Modeler E: Because . . . when I present it, I say ‘this model is at least as good as everyone else’s, and these problems are there and they are in everybody else’s models too.’ They often don’t like that, even if I am not singling out a particular model, which I have done on occasion [smiles] – not necessarily as being worse than mine but as having the same flaws. Not when they are trying to sell some point of view and I go in there saying ‘Hey, this is where I go wrong [in my model], and you are doing the same thing! And you can’t be doing any better than that because I know that this isn’t a coding error problem’ [laughs].

This modeler confirmed statements about modelers I encountered in other contexts, who also identified a disinclination on the part of modelers to highlight, discuss, and sometimes even perceive problems in their model output.

Page 911


Modeler E noted that theoreticians and empiricists often criticize modelers for claiming unwarranted levels of accuracy, to the point of conflating their models with reality. My fieldwork revealed that such criticisms circulate widely among atmospheric scientists. Sometimes such criticisms portray modelers as motivated by a need to secure funding for their research, but they also suggest that modelers have genuine difficulty with gaining critical distance from their models’ strengths and weaknesses. Moreover, they criticize modelers for lacking empirical understanding of how the atmosphere works (‘Modelers don’t know anything about the atmosphere’).

Page 913

And finally:

Empiricists complain that model developers often freeze others out and tend to be resistant to critical input. At least at the time of my fieldwork, close users and potential close users at NCAR (mostly synoptically trained meteorologists who would like to have a chance to validate the models) complained that modelers had a ‘fortress mentality’. In the words of one such user I interviewed, the model developers had ‘built themselves into a shell into which external ideas do not enter’. His criticism suggests that users who were more removed from the sites of GCM development sometimes have knowledge of model limitations that modelers themselves are unwilling, and perhaps unable, to countenance. A model developer acknowledged this tendency and explained it as follows:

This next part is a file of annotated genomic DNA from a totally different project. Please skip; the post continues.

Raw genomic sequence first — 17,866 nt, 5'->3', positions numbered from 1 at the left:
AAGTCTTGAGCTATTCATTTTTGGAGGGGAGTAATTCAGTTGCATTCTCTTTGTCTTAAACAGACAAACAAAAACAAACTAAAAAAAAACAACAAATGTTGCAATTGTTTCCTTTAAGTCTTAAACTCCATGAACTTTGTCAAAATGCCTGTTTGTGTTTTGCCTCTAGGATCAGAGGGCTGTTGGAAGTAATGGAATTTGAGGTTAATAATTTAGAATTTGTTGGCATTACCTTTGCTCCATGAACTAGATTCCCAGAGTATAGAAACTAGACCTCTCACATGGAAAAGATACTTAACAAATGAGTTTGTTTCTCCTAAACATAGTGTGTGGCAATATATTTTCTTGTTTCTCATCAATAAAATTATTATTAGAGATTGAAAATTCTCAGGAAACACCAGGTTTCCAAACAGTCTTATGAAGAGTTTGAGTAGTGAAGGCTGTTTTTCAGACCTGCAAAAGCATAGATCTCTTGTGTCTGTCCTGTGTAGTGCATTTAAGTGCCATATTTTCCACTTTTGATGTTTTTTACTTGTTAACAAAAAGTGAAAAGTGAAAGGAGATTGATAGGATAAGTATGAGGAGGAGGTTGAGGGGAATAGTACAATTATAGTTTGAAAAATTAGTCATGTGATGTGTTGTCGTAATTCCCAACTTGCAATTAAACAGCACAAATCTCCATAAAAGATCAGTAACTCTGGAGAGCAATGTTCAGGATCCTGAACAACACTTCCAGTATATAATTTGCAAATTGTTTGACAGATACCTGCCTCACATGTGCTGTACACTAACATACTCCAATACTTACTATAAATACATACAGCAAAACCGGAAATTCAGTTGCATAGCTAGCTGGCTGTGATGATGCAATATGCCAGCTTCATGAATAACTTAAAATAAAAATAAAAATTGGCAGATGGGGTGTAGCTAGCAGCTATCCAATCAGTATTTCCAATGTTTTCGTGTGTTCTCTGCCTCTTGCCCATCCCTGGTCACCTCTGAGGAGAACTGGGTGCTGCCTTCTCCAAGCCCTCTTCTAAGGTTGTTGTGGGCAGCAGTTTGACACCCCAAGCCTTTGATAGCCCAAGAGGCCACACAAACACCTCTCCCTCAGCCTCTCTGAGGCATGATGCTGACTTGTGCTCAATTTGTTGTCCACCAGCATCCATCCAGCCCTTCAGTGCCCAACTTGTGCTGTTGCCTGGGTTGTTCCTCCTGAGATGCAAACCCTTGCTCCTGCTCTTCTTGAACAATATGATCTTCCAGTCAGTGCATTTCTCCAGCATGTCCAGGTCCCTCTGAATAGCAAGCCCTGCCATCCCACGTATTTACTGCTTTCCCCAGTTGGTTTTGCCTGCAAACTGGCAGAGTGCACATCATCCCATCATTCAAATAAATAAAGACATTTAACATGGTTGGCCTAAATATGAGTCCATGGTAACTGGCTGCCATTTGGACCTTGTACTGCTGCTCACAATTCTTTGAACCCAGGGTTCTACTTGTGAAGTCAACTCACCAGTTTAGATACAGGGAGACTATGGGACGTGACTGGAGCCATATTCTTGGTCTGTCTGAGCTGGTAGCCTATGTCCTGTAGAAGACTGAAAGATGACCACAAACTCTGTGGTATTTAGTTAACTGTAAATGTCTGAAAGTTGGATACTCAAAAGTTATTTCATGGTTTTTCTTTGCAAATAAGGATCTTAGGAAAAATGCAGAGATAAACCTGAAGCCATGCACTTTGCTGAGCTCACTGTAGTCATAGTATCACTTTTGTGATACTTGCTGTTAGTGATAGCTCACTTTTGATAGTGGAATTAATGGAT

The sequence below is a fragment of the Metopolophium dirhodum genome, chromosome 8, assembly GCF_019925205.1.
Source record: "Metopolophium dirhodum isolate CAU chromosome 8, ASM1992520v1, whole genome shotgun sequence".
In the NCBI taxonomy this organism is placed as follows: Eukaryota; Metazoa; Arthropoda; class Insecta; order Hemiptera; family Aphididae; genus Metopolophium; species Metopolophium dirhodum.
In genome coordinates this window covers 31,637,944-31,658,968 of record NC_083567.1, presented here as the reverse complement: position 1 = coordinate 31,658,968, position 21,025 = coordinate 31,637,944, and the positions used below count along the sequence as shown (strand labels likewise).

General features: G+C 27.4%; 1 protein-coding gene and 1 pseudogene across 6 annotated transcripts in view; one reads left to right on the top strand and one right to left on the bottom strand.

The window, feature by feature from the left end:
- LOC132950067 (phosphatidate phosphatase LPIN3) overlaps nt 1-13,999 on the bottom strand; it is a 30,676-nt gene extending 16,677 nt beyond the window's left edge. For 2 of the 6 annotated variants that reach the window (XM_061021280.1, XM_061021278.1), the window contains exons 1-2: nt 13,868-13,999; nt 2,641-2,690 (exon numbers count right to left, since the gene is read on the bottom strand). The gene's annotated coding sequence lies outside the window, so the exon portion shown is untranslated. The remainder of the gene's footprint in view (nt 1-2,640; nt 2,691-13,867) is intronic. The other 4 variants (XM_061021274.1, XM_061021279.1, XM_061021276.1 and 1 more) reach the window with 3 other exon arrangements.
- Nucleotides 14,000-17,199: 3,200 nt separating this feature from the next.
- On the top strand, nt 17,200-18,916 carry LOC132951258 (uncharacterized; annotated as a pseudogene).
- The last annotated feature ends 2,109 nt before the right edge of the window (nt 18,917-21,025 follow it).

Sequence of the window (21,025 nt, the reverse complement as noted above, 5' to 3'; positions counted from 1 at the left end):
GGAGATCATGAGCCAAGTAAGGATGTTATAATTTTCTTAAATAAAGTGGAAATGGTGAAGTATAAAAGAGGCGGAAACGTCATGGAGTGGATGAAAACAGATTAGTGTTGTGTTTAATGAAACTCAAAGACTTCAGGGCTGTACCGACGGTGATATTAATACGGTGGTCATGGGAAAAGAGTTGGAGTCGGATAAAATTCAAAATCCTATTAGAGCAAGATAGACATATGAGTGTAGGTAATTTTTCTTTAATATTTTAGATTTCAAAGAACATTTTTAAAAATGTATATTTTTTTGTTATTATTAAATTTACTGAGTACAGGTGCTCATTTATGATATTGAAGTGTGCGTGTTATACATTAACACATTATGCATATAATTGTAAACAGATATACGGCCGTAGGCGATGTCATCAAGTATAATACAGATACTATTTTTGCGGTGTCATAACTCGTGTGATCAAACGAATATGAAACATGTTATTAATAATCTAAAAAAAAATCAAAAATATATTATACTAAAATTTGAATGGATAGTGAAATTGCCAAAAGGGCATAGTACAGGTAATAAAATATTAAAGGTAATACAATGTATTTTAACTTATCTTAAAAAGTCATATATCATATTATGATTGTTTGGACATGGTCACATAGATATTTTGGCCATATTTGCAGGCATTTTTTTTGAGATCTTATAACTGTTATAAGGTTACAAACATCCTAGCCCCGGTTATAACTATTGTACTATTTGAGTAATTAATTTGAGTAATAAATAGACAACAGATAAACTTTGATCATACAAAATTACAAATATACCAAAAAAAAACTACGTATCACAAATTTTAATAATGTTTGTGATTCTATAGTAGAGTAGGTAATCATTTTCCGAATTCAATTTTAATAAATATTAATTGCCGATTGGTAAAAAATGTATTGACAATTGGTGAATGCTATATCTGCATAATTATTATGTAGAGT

Modeler F: There will always be a tension there. Look at it this way: I spent ten years building a model and then somebody will come in and say ‘well, that’s wrong and that’s wrong and that’s wrong’. Well, fine! And then they say, ‘well, fix it!’ [And my response to them is:] ‘you fix it! [laughs] I mean, if I knew how to fix it, I would have done it right in the first place!!! [Laughs] And what is more, I don’t like you anymore – all you do is you come in and tell me what is wrong with my model! Go away!’ [laughter]. I mean, this is the field.

Modeler F’s acknowledgement of inaccuracies in his model is implied in his comment that he would have improved the model if he knew how.

Page 916

Lahsen’s use of the term ‘fortress mentality’ is worryingly reminiscent of Judith Curry’s initial response to the Climategate emails which was posted at Climate Audit soon after they appeared on the net. She refers to politicisation of climate scinece, the circling of  wagons in the face of criticism, professional egos out of control, and issues surrounding scientific integrity all being features of tribalism in the climate community.